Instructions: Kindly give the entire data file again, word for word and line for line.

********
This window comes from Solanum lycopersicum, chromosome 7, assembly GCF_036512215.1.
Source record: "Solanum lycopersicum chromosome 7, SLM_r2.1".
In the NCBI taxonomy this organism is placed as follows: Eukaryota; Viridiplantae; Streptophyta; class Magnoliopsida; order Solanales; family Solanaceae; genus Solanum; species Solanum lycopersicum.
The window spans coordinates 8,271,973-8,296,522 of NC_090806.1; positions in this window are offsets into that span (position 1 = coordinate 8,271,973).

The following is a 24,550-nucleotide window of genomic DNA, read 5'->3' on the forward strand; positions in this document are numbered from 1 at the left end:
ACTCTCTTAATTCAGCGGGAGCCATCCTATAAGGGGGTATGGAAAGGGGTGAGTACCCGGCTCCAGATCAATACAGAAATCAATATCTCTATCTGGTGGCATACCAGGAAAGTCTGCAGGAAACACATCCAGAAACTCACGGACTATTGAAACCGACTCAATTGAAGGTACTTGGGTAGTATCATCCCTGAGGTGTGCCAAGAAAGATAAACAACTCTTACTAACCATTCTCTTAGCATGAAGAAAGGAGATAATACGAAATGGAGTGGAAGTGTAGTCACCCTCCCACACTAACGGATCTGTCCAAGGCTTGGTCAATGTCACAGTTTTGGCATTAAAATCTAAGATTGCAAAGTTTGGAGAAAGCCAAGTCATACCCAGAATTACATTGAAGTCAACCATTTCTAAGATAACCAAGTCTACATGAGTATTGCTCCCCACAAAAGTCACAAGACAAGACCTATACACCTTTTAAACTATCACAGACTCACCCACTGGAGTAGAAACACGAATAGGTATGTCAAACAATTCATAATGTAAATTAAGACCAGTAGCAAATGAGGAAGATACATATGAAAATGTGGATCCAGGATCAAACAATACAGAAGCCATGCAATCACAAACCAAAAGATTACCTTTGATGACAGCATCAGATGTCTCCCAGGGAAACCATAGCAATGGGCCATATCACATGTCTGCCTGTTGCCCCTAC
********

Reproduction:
This window comes from Solanum lycopersicum, chromosome 7, assembly GCF_036512215.1.
Source record: "Solanum lycopersicum chromosome 7, SLM_r2.1".
In the NCBI taxonomy this organism is placed as follows: Eukaryota; Viridiplantae; Streptophyta; class Magnoliopsida; order Solanales; family Solanaceae; genus Solanum; species Solanum lycopersicum.
The window spans coordinates 8,271,973-8,296,522 of NC_090806.1; positions in this window are offsets into that span (position 1 = coordinate 8,271,973).

The following is a 24,550-nucleotide window of genomic DNA, read 5'->3' on the forward strand; positions in this document are numbered from 1 at the left end:
ACTCTCTTAATTCAGCGGGAGCCATCCTATAAGGGGGTATGGAAAGGGGTGAGTACCCGGCTCCAGATCAATACAGAAATCAATATCTCTATCTGGTGGCATACCAGGAAAGTCTGCAGGAAACACATCCAGAAACTCACGGACTATTGAAACCGACTCAATTGAAGGTACTTGGGTAGTATCATCCCTGAGGTGTGCCAAGAAAGATAAACAACTCTTACTAACCATTCTCTTAGCATGAAGAAAGGAGATAATACGAAATGGAGTGGAAGTGTAGTCACCCTCCCACACTAACGGATCTGTCCAAGGCTTGGTCAATGTCACAGTTTTGGCATTAAAATCTAAGATTGCAAAGTTTGGAGAAAGCCAAGTCATACCCAGAATTACATTGAAGTCAACCATTTCTAAGATAACCAAGTCTACATGAGTATTGCTCCCCACAAAAGTCACAAGACAAGACCTATACACCTTTTAAACTATCACAGACTCACCCACTGGAGTAGAAACACGAATAGGTATGTCAAACAATTCATAATGTAAATTAAGACCAGTAGCAAATGAGGAAGATACATATGAAAATGTGGATCCAGGATCAAACAATACAGAAGCCATGCAATCACAAACCAAAAGATTACCTTTGATGACAGCATCAGATGTCTCCCAGGGAAACCATAGCAATGGGCCATATCACATGTCTGCCTGTTGCCCCTAC